Sublocade and Suboxone are both used to help minimize an addicts cravings for opioids. But, which one is the best for you and your addiction need you may be wondering? It’s a good thing you landed on our page because we’re going to provide you with an in-depth guide about Sublocade vs Suboxone.
After you’re done reading through this guide, you’ll be able to select which one will work the best for you. Some differences may set one medication above the other one.
Continue reading this brief guide for everything you need to know before selecting the right medication.
What is Suboxone?
Suboxone is a form of medically-assisted treatment that is used to help treat opioid addiction and does contain traces of opioids in it. If the actual medication is too expensive for you, then you can always choose one of the generic brands that are under the name of Naloxone or Buprenorphine.
When someone is taking Suboxone, they will find that it blocks the opioid’s effects and doesn’t allow a recovering addict to achieve the euphoric feeling they used to when they are using. When you use something like Suboxone, you should know that it won’t stop you from withdrawing.
And in some cases, it can make withdrawal worse. Suboxone is taken orally, and you can either take it at home or visit a clinic every day to receive your daily dose of the medication.
Suboxone is not a means of pain management. But, when using it, the effects of opioids will only be blocked for up to 24 hours and for some other people 60 hours.
Side Effects of Suboxone
The first side effect that someone may experience is feeling warm. Again this side effect may be caused by withdrawal symptoms that an addict may be experiencing and can lead them to have a fever.
The drug may also make it challenging to use the bathroom regularly. The use of opioids can cause a person to become constipated and affect their normal urinary flow.
Another common side effect when using Suboxone is bloating in various areas of the body. People may notice that their feet, hands, or face begin to swell and become bloated the more they take the medication.
Loss of appetite is also a common side effect, and although a person may not feel like eating the medication can also cause them to gain an abnormal amount of weight when they first begin taking the prescription. If you don’t experience weight gain, you may experience extreme weight loss.
When someone doesn’t take their prescription, the way that they’re supposed to it can lead to an overdose. There are various signs of overdose that you can be on the lookout for and seek help immediately.
The first sign that you’re overdosing is blurred vision that continues to worsen as symptoms of the overdose increase. You may also find that your experiencing challenges breathing and getting enough air into your lungs.
Your breathing may become faster or slower than it usually is. If you feel overwhelmingly tired out of nowhere, that may also be a sign of overdose.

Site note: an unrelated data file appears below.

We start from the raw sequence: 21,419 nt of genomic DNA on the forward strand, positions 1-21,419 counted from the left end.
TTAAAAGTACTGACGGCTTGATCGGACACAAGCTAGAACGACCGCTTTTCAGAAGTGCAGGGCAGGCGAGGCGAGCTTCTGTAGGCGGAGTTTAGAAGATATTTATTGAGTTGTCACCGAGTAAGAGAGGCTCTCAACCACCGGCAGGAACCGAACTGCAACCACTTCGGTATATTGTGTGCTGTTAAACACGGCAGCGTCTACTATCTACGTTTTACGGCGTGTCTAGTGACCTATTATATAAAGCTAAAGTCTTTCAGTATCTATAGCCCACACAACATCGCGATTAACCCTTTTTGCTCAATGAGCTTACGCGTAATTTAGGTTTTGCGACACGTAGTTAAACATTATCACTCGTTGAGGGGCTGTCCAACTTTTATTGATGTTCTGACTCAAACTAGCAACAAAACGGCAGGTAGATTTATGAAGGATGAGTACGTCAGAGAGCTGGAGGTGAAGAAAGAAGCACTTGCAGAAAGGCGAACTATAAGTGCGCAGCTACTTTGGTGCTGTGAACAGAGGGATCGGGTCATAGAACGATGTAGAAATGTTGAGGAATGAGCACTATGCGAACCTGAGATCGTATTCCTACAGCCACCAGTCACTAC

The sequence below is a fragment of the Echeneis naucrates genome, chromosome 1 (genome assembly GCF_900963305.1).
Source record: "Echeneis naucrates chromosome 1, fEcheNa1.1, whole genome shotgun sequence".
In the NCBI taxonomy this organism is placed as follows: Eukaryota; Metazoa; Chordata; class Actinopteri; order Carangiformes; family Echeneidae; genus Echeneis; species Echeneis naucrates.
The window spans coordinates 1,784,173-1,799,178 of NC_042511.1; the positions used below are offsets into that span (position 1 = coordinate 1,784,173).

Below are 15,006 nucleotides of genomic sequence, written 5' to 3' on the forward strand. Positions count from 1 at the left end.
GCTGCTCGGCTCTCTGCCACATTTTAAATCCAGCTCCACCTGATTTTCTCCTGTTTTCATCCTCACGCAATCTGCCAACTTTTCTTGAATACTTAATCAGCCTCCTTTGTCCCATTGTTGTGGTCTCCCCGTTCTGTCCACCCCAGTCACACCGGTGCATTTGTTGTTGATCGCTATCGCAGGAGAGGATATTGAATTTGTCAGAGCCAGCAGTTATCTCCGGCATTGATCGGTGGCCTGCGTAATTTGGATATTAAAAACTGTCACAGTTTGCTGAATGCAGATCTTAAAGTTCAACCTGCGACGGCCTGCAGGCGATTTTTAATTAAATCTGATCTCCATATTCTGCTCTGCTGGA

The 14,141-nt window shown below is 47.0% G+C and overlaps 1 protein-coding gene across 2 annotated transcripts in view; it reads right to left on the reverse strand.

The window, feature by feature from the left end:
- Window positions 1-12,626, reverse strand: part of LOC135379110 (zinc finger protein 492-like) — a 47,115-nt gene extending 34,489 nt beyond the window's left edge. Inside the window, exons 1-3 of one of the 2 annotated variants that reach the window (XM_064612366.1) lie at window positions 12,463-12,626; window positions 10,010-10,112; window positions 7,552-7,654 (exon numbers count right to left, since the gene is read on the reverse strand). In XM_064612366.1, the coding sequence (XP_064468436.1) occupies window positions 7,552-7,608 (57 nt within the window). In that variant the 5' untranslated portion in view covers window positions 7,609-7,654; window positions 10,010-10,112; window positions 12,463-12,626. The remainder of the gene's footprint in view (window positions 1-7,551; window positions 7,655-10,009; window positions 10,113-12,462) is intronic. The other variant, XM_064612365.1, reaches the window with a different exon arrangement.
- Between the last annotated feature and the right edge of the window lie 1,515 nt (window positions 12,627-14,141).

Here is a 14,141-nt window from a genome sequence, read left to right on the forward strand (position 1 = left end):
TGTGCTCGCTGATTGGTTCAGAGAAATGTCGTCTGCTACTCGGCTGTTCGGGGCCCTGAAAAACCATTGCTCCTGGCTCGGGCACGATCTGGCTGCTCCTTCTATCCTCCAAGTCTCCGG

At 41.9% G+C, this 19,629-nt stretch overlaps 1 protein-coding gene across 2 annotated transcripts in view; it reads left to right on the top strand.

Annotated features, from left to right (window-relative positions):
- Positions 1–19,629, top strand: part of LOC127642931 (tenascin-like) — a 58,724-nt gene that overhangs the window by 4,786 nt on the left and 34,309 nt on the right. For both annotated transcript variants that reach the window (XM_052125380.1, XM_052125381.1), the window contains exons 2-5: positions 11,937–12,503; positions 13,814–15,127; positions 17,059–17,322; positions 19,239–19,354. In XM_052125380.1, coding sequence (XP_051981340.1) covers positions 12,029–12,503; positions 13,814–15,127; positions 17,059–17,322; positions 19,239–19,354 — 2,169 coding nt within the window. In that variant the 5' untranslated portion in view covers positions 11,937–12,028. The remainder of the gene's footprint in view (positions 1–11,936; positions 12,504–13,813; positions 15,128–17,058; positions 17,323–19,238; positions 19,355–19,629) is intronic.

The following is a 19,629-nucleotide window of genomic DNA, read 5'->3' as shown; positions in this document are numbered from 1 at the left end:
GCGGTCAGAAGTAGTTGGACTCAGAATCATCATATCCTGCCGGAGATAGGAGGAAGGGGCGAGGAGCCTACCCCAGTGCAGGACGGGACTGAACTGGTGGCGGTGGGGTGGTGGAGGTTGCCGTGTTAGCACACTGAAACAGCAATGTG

What is Sublocade?
If you want Sublocade Treatment, you have to be accepted into a particular program, and you will have to visit the medication center daily for your dose. Unlike Suboxone, you can not take your dose of Sublocade from the comfort of your home.
Another critical difference between Suboxone and Sublocade is that Sublocade can be used for pain management. There are three different ways to receive your Sublocade treatment, including:
- Intradermal implants
- Transdermal Patch
You can speak with the physician about which option will work the best for you and your current needs. However, one specific benefit of using Sublocade is that you don’t have to get another injection of the medication for 26 days.
And because you have to get the medicine from a clinic given by a healthcare professional in the medical setting, the likelihood of you experiencing an overdose is reduced.
Side Effects of Sublocade
The first side effect that you need to seek medical attention for if you experience it is challenges using the bathroom or burning when you finally urinate. You may also need to keep an eye on your urine to ensure that it’s not got traces of blood or appears cloudy.
Whenever you’re exerting energy, you’ll find that you experience shortness of breath, which can lead to a tight feeling in your chest. Using Sublocade can also cause unexplained weight gain and loss for someone in addiction recovery.
As well as unsightly bruises and bleeding that comes out of nowhere. Sublocade can make it challenging to form complete thoughts and lead to an allergic reaction where the user experiences wheezing, rashes, and hives.
You may also have swelling of the tongue and other areas of the face.
Sublocade vs Suboxone: Which One is Will You Choose?
When it comes to the discussion of Sublocade vs Suboxone and which one is better for you, it really comes down to your personal preference and which one works the best for your current schedule. Sublocade can be taken every 26 days, but you can administer Suboxone from your own home.
If you’re looking to get into recovery and need help, contact our experts at Next Wind Recovery. We can educate you about your options regarding medicine-assisted treatment and help you take steps to catch your next wind today.